One of the tenets of family-centered intervention is this: Intervention that supports a family system is associated with positive reactions from parents, which in turn relates to positive gains in their child’s development.1
Speech-language pathologists can provide parents with useful tools in five strategy categories. These tools can then be incorporated into everyday routines. These five types of strategies, as summarized by Roberts, Hensle, and Brooks, are as follows:2
1. Quantity-Based Strategies
Parents can be taught to be intentional in not just the amount of language they use with their child, but the diversity of vocabulary and complexity of input. Being conscious of these factors can facilitate the child’s acquisition of new vocabulary and longer, more complex utterances.
Example: Increasing complexity can be done by adding words or word endings, which provide additional grammar or meaning, perhaps by changing a statement like “Eat a sandwich” to “I am eating a sandwich.”
2. Responsive Strategies
This group of strategies emphasizes the child’s interests and use of language along with how the adult’s language might vary in response. General responsiveness to the child’s communication efforts is important. Additional strategies in this category include imitation, expansions, extensions, and recasts.
Example: Extension can be accomplished by maintaining the topic but adding information. If the child says, “My kitty,” the adult can respond with, “He likes to play with the string toy.”
3. Directive Strategies
These strategies involve giving instructions or eliciting a response with various levels of support. Follow-in directives are instructions related to the child’s focus of attention. Other directives may result in change in focus of attention, including open-ended questions, choice prompts, or “say” prompts.
Example: Choice prompts give the child options, expecting them to respond in some way, perhaps verbally or with a gesture. This can be accomplished by asking a question like, “Do you want to play with the ball or the spinning toy?”
4. Multimodal Strategies
These strategies augment verbal communication by adding non-linguistic information in the form of tactile or visual cues. Tactile cues could include touching a child when you call their name to elicit attention or using a touch cue on their face in association with a target sound or word. Visual cues could include the use of gestures or signs in conjunction with verbal information.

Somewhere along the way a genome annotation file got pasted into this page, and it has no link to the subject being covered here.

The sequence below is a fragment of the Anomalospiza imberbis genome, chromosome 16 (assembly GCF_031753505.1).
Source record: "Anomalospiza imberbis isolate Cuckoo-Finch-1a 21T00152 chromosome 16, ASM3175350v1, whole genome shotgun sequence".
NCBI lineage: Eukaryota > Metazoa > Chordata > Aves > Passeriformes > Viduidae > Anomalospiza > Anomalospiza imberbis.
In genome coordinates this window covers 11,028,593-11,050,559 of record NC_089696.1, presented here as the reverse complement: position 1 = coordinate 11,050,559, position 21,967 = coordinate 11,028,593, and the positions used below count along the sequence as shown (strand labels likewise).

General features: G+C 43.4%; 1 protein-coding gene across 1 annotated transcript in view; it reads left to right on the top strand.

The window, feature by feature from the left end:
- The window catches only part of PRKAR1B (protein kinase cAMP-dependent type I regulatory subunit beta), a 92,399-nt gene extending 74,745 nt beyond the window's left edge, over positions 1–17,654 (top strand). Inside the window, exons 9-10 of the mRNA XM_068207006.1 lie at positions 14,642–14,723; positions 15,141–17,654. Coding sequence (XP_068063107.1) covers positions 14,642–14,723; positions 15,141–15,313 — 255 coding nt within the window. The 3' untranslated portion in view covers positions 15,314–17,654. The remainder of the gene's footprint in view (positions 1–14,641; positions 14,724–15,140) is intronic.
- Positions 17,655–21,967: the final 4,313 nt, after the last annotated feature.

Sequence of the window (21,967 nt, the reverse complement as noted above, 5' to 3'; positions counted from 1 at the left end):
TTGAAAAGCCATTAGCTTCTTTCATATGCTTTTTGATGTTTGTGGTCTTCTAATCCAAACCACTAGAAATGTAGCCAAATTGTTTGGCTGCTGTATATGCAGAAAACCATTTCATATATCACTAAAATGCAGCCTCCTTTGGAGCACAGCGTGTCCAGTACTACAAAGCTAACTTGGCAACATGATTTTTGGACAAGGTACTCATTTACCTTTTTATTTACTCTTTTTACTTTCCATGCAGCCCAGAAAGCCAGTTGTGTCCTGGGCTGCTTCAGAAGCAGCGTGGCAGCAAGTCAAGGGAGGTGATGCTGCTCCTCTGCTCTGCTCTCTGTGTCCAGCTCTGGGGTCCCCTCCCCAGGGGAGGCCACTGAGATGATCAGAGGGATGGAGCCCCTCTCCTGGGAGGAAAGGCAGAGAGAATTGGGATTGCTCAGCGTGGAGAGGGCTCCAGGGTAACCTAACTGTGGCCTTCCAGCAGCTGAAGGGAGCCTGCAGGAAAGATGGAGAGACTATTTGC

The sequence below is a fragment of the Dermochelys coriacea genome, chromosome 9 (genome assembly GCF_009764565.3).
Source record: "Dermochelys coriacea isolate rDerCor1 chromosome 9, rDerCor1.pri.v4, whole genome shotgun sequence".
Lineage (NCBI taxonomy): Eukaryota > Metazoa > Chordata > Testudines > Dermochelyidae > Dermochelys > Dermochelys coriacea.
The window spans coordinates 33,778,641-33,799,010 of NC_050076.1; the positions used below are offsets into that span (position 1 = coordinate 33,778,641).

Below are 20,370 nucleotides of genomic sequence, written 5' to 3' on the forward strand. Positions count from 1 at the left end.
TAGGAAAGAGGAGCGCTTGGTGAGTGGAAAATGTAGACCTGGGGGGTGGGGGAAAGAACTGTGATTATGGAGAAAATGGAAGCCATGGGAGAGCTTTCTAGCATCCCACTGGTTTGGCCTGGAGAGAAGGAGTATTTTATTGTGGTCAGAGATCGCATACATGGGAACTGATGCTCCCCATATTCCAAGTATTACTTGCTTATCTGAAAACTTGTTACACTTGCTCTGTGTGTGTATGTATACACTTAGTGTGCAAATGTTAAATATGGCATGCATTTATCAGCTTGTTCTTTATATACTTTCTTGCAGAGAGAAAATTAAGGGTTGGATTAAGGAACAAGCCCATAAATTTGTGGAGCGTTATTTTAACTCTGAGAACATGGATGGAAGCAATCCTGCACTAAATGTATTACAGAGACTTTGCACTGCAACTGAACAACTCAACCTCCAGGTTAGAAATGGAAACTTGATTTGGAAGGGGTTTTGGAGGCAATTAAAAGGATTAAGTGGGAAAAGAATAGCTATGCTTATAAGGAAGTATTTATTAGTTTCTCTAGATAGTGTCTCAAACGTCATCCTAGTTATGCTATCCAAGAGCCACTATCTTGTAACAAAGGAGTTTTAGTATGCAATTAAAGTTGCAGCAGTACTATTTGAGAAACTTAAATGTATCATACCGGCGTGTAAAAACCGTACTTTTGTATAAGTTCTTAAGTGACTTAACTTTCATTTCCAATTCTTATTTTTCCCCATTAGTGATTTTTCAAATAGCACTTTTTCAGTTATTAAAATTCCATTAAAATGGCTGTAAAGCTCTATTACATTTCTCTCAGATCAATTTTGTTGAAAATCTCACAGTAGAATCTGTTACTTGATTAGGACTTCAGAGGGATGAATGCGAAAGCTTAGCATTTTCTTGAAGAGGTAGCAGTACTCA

Example: A visual strategy could be pointing to a picture or using the sign for “cat” when looking at a picture book about cats.
5. Engagement-Based Strategies
These strategies take advantage of the research showing an association between engagement and language learning. Strategies include use of positive affect, joint book reading, contingent play, and environmental arrangement.
Example: Contingent play is child-directed interaction without much direction from the adult. If the child enjoys racing cars down a ramp, the adult can follow the child’s lead, helping to race the cars or retrieving them at the bottom of the ramp as directed by the child.
Every child is different, and we don’t know which strategies or types of activities will be most effective for any one child in a particular family. But we do have evidence from a variety of studies that using these kinds of strategies can help improve a child’s communication skills.3 Interactions occurring around the child’s interests in daily activities have the potential to make a difference and don’t have to look like “therapy.”
- Trivette, C. M., Dunst, C. J., & Hamby, D. W. (2010). Influences of Family-Systems Intervention Practices on Parent-Child Interactions and Child Development. Topics in Early Childhood Special Education, 30(1), 3–19.
- Roberts, M. Y., Hensle, T., & Brooks, M. K. (2016). More than “try this at home”—including parents in early intervention. Perspectives of the ASHA Special Interest Groups, 1(1), 130–143.
- Roberts, M. Y. & Kaiser, A. P. (2011). The effectiveness of parent-implemented language interventions: a meta-analysis. American Journal of Speech-Language Pathology, 20(3), 180–199.